Friday, March 18th.
Our first landing on the Antarctic Continent came at 8am on the majestic Brown’s Bluff.
Another volcanic landscape, home to seals, penguins and glaciers. On the tip of the continent we got to see how this vibrant, dramatic landscape was also a comfortable home to so many species.
Team members were in high spirits, excited to explore and climbed a spectacular glacier and were met at the top by Jason and the 2041 Team to learn about and how to navigate crevasses. There was a light breeze and temperatures hovered around -1°C.
Half the team was ashore ascending the glacier, riddled with small holes where volcanic rock had melted down through the glacier itself, the other half of our team were out in Zodiacs spotting Leopard Seals and Humpback Whales!
Suddenly everything changed. An impossibly strong wind rushed down the icy pathways and hit the ocean, people were nearly swept off of their feet and equipment was sent hurtling to the ground. Looking down hill towards the ocean, the blue sky had turned grey and the sea was now dark and inky, waves getting higher and smashing into each other, their own sprays being carried off into the distance by this new forceful gale.
Within 10 minutes the gusts had changed from a reasonable breeze to a full 40 knots, Antarctica had firmly reminded us who was in charge and that we were here on her terms.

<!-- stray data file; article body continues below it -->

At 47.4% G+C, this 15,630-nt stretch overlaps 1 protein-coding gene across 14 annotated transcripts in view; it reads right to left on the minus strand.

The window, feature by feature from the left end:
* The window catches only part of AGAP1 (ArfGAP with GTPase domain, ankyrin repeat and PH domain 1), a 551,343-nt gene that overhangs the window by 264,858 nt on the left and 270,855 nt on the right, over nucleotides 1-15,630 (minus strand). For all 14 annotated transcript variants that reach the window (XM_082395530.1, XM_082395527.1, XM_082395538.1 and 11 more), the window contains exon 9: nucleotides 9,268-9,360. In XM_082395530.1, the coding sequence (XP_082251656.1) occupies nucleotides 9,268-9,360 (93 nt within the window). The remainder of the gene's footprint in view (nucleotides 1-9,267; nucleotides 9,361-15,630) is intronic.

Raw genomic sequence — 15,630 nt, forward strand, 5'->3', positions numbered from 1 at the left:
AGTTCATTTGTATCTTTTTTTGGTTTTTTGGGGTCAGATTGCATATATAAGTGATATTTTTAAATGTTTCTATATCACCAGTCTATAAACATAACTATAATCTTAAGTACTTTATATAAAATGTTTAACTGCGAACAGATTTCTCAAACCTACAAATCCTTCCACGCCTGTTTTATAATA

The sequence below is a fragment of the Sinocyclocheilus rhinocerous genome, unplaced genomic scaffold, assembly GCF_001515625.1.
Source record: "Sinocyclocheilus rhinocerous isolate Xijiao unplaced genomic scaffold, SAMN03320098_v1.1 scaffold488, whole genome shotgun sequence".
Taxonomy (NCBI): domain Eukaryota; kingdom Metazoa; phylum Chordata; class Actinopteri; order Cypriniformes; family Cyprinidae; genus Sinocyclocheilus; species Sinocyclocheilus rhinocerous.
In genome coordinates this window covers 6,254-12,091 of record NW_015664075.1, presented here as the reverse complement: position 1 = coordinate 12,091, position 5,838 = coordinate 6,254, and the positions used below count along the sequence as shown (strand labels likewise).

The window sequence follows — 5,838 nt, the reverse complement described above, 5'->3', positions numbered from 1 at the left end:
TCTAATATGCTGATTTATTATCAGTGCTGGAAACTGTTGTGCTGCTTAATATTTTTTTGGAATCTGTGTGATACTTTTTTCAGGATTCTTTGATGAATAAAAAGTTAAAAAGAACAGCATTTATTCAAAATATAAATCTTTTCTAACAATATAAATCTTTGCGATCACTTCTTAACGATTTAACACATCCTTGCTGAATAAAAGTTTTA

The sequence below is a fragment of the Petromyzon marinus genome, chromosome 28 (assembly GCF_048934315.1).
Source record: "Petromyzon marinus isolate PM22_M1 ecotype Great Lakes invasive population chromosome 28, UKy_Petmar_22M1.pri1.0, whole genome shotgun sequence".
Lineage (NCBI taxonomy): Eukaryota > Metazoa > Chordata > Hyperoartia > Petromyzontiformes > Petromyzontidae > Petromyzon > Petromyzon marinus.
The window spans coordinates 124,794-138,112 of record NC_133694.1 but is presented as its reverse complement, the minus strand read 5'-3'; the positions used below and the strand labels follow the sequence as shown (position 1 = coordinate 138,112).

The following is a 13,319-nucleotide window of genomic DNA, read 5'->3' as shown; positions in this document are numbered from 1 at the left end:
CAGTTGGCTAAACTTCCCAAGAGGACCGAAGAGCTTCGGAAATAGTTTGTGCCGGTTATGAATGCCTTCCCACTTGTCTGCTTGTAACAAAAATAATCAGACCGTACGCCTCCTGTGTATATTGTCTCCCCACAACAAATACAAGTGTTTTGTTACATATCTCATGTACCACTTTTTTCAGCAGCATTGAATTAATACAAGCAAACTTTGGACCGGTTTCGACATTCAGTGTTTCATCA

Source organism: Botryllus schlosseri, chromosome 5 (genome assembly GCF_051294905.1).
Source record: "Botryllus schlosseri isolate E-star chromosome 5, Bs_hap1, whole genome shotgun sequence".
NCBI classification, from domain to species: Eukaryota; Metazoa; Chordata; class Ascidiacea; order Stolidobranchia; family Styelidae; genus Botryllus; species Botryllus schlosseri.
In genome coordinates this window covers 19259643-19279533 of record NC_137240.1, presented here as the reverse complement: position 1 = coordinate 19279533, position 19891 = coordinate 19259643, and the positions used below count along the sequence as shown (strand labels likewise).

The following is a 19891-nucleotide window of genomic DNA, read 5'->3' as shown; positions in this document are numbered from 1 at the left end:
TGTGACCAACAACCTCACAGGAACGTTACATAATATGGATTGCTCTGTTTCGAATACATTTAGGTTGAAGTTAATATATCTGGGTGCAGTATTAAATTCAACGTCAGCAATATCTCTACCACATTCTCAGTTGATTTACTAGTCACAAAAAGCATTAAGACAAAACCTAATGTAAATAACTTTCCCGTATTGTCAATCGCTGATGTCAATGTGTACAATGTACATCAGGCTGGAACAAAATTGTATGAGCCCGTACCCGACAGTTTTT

The winds made their way down the glacier and across the water whipping up the seas and making for a turbulent, cold and very wet journey back to the ship. It was deemed too choppy for operations to continue and with a large sheet of sea ice headed towards our ship the captain masterfully repositioned the vessel and the zodiacs took shelter behind the iceberg from the threatening waves.
Through skilled negotiating of the rough sea we all safely made it back to the ship and quickly changed from our soaked clothing to warm back up.
Once the team were dried and rested; the sea salt marks now emblazoned on our jackets like battles scars from surviving a fight with the Antarctic sea, everyone was called to the top deck.
We were now gliding through the Antarctic Sound, breathtaking gargantuan tabular icebergs were to our portside, so many were grounded here, their harsh edges creating icy corridors in a maze like fashion, so inviting to venture down but incredibly dangerous. These tabulars where another reminder of our purpose here. They had broken off from an ice-shelf, a worrying sign of climate change with disastrous consequences. Gazing our from the top deck of our ship we were in awe of these cubic forms, strange to see something natural have such a straight edge.
Another fantastic day in an incredible place, we are thrilled to have such a fantastic team that are willing to put up with whatever Antarctica has to throw at them!
Next stop, Portal Point!
Photo credit: Arjun Menon, India
"I haven’t really come across too many images of icebergs under the night sky.
I was intrigued on how they might turn up. Antarctica has some of the clearest skies and all the elements came together. I got lucky with this one."